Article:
Recently the BBC aired a 2-part program called ‘6 Puppies and Us’, which followed the development of 6 puppies and their new owners during the young dog’s first year.
On the whole, the dog loving community were up in arms about it – disgusted by the way the puppies were being brought up and the people who had chosen to welcome them into their homes.
There were definitely some low points. Not least with the veterinary nurse who recommended that the owner of Byron the Poodle x Beagle, should use a pet corrector to deal with his puppy biting.
But out of all the puppies, he was the one that probably had the worst deal. Whilst none of the owners featured were expert dog trainers, they did all at least adore their dogs. He more than all the others was a good, if slightly sad, illustration of why it’s important to love the dog you’re bringing home.
However, having spent a little time reflecting on both episodes, I think some good things might have come out of it.
Lovely Ralph the Weimaraner x Vizla, demonstrated BEAUTIFULLY how important it is to supervise puppies during house-training. And the puppy trainer’s advice about how to deal with some of the problems they were having was excellent, would have been lovely to see more of her :-)
Pretty Jess the Border Collie, made it clear what she thought of her young handlers attempts to teach her to ‘Sit’ by shying away from him and not coming back directly afterwards. Ideally the BBC could have followed it up with a lesson in how best to do it, but Jess’ behaviour spoke volumes to me.
Tiny Stewie didn’t manage to dispel any stereotypes surrounding gay couples reasons for getting a dog ;-), but did serve to illustrate why the balance needed between copious love & affection and training is so important. You get what you accept!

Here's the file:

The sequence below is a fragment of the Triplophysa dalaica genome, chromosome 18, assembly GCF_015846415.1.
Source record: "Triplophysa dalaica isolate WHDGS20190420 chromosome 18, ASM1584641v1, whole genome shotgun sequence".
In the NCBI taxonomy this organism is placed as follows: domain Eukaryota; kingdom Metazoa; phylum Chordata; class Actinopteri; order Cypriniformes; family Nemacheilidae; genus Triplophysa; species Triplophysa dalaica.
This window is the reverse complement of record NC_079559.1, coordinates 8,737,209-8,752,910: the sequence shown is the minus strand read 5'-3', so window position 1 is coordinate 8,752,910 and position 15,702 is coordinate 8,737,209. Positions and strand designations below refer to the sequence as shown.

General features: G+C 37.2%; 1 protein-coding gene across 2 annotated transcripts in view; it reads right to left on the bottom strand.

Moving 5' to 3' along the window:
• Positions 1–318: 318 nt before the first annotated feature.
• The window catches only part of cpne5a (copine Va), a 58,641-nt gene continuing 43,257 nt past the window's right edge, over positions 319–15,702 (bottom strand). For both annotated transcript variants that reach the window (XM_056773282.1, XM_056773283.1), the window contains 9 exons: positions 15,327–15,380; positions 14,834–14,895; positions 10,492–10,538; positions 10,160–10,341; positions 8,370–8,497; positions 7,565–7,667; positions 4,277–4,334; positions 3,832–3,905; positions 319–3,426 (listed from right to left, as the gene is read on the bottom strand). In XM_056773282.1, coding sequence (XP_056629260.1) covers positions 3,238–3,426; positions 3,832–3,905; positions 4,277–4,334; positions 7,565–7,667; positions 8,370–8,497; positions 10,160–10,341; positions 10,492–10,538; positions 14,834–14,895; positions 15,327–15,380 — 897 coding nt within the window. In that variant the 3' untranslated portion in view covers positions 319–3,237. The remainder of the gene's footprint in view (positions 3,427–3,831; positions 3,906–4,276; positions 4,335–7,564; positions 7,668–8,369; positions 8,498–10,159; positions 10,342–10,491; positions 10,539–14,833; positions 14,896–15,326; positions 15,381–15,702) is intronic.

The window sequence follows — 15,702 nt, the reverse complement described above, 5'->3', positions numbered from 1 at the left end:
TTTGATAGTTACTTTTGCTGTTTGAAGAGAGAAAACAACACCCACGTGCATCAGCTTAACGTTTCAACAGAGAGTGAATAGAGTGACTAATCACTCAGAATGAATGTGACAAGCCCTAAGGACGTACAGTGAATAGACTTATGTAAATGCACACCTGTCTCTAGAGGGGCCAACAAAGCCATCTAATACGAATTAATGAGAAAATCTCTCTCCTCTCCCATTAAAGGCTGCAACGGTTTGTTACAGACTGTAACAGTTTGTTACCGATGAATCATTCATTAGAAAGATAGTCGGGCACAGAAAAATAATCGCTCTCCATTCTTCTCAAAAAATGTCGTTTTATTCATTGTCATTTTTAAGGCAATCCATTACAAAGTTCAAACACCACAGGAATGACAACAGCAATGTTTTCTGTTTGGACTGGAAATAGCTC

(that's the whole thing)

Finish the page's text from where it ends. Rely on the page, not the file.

Shaggy Lola the Labrador x Poodle was a shining example of how dogs can change lives, even if the journey there isn’t always plain sailing. The dog trainer’s perspective in this case was valuable, explaining that it is often the owner on the other end of the lead which creates problems.
Handsome Stan the Mastiff x Rottweiler flew the flag for gentle giants everywhere, showing clips of how they’re often quite sensitive puppies despite their size, and how it’s possible for big dogs to be friendly, sociable adults. Just loved the play between Stan and his brother, lovely to see :-)
The trouble with knowing something about a topic that’s put onto TV in this way, is that people tend to assume that anyone getting involved would have a similar knowledge base to your own.
The trouble is, that’s just not the case. There is no dog license that requires new owners to pass any sort of test such as is required for learning to drive a car.
And whilst the owners featured could have definitely done more to prepare and sought out more help when the puppies did arrive – the portrayal wasn’t so off the mark as dog lovers would like to believe.
These weren’t stupid people. It’s just people don’t know what they don’t know. And being judgemental with people doesn’t encourage them to seek you out for help and advice.
I like to have the following quote in my head when meeting anyone new to dog training for the first time:
“Everybody is a genius. But if you judge a fish by its ability to climb a tree, it will live its whole life believing that it is stupid.” Albert Einstein
As a result of the program, I’m considering offering discounts on home visits with my team and I, to puppies under 16 weeks old. This would be something that our friends at the veterinary surgeries in the area would be able to offer to new owners when they meet them for 1st vaccinations.